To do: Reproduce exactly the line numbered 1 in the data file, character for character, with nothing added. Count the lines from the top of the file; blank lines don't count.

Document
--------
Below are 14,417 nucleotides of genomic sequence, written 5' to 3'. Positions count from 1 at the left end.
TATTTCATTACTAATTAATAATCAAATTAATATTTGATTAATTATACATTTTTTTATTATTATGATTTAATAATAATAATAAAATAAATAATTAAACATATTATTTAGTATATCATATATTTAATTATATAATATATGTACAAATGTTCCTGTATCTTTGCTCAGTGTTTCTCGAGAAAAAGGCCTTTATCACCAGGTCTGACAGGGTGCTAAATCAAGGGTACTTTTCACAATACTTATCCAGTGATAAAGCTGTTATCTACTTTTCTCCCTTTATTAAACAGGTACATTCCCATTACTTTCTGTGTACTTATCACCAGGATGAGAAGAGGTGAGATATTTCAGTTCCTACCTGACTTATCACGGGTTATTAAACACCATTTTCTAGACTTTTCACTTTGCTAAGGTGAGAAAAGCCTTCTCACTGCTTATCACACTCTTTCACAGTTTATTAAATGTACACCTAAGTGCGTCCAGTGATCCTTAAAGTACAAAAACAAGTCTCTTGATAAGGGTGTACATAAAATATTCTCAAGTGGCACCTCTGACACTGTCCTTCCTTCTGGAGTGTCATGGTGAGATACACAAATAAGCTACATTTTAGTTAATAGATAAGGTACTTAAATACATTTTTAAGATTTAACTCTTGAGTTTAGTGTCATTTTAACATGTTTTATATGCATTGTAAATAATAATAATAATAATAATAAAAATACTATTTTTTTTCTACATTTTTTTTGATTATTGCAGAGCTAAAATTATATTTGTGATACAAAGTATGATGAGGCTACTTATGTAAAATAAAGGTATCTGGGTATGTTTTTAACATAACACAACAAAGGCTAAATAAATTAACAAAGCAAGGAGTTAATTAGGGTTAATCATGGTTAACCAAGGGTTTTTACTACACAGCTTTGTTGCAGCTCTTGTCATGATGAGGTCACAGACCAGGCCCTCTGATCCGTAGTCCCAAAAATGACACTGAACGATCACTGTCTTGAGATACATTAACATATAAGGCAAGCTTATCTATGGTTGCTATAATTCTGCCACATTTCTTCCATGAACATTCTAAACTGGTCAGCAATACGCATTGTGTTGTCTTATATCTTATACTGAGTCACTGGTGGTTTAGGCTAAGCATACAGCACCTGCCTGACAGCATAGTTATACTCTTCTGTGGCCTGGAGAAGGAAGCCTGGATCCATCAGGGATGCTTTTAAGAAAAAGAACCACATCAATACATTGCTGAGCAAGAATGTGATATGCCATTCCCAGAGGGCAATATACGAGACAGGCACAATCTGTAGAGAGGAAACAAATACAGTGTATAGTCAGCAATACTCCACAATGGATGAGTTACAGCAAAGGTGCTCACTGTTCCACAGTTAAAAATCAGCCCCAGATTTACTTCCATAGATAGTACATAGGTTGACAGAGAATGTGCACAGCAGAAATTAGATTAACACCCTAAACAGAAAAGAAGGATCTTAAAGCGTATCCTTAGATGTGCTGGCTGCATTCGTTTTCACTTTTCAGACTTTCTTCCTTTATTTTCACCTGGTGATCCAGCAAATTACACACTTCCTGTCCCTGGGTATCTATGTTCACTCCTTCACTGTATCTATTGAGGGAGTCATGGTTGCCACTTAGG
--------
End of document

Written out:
Below are 14,417 nucleotides of genomic sequence, written 5' to 3'. Positions count from 1 at the left end.